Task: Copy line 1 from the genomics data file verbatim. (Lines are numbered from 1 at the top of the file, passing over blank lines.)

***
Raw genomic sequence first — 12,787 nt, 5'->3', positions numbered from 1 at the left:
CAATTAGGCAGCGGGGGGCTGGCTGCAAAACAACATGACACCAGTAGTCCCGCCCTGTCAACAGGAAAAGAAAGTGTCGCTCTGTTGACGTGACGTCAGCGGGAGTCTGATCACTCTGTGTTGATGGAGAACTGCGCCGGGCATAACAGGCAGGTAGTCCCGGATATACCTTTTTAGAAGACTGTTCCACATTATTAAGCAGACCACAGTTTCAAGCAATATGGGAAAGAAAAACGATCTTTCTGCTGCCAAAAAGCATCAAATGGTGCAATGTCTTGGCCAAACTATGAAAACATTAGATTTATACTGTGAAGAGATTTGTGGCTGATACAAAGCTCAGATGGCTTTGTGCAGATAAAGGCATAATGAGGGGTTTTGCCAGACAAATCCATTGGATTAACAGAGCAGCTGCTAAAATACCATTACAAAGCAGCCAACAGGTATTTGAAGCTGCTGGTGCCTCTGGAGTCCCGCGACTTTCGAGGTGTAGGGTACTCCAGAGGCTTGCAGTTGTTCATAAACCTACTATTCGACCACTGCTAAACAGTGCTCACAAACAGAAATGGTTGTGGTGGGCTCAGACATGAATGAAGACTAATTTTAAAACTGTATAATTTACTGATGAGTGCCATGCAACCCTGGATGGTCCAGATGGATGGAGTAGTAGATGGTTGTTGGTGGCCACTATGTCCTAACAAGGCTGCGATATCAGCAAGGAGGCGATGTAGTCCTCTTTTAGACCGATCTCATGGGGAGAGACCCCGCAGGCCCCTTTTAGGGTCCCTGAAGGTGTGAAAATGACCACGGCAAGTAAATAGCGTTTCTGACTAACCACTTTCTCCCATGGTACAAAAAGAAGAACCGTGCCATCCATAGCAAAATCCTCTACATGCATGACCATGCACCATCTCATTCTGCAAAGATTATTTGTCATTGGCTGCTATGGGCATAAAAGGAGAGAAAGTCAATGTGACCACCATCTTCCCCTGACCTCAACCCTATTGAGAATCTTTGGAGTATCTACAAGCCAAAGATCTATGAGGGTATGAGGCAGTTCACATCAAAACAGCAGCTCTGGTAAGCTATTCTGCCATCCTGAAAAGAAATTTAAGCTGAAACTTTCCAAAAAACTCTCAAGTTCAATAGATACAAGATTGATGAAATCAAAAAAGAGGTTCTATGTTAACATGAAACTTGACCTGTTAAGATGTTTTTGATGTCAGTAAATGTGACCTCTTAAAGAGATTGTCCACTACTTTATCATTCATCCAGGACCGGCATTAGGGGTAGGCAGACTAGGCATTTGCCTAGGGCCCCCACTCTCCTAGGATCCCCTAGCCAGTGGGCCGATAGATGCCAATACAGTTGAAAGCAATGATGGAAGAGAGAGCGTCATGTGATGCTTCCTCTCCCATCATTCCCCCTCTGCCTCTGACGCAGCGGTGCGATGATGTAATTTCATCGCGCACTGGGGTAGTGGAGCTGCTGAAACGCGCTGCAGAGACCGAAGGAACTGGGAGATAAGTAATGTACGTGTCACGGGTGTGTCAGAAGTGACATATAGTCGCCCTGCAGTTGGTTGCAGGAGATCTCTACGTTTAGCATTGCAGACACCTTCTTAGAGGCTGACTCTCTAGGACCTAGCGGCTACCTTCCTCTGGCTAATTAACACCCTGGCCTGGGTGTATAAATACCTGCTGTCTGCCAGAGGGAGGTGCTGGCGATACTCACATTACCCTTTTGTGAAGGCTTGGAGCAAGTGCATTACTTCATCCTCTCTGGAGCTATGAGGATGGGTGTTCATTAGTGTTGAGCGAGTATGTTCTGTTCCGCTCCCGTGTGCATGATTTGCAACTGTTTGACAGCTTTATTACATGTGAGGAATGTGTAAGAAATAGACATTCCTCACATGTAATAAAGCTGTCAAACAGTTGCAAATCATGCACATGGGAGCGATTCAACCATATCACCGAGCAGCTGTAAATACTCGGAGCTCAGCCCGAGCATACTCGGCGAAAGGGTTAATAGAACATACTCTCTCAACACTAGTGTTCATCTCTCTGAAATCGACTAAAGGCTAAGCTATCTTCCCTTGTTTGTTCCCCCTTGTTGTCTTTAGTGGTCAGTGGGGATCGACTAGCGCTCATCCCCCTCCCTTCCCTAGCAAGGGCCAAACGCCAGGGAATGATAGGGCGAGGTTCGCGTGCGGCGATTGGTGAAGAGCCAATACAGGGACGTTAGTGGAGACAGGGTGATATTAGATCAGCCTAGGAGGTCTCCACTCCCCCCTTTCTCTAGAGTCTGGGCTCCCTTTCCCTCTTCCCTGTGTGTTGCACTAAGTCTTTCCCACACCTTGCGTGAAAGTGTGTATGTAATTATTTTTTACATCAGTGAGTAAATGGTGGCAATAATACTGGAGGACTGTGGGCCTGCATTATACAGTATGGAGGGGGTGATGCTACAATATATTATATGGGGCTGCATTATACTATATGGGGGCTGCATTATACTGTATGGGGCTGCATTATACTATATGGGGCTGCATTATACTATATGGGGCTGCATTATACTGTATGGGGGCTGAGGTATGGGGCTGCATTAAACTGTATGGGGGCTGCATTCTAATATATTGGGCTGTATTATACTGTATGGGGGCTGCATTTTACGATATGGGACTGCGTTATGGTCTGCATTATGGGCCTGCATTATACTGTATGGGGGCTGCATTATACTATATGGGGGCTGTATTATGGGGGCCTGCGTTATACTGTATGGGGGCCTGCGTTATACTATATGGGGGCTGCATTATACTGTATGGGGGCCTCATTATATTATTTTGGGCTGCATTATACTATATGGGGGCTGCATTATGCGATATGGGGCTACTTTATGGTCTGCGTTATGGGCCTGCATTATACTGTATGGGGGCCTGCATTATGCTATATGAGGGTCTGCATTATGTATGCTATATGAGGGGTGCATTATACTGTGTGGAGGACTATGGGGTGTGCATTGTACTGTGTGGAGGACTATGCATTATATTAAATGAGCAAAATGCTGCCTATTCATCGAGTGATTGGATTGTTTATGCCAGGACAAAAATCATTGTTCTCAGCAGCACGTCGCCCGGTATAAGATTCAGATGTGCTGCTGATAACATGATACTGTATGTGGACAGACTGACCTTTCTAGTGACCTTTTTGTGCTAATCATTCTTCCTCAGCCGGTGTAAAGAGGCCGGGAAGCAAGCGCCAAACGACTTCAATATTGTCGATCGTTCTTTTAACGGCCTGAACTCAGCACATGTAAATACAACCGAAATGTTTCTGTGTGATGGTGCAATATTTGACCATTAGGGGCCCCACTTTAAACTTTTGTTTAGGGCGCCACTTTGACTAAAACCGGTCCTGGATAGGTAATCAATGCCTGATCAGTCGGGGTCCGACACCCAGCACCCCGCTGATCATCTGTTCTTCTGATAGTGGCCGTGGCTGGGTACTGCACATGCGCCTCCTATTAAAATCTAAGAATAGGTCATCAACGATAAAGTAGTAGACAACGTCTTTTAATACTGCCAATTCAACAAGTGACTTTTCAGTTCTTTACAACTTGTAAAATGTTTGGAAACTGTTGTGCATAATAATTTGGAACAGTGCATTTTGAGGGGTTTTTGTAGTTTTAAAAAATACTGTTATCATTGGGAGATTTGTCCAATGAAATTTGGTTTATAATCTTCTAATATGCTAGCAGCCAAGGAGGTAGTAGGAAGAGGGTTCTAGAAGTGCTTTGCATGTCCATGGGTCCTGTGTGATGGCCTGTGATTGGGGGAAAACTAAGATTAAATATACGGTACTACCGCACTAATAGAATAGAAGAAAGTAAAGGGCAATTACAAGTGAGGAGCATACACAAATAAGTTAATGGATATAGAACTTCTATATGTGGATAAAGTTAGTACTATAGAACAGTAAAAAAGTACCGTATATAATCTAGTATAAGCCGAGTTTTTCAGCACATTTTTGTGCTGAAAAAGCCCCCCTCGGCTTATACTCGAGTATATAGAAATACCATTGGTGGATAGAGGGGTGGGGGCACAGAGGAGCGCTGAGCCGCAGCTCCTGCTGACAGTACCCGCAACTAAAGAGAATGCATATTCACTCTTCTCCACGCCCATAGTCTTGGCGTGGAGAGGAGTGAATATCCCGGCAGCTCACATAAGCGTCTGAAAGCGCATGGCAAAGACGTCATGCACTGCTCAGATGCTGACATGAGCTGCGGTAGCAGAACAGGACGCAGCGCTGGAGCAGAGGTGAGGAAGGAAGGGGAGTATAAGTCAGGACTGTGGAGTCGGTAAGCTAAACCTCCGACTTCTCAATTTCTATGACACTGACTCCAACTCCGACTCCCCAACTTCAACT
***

Raw genomic sequence first — 12,787 nt, 5'->3', positions numbered from 1 at the left: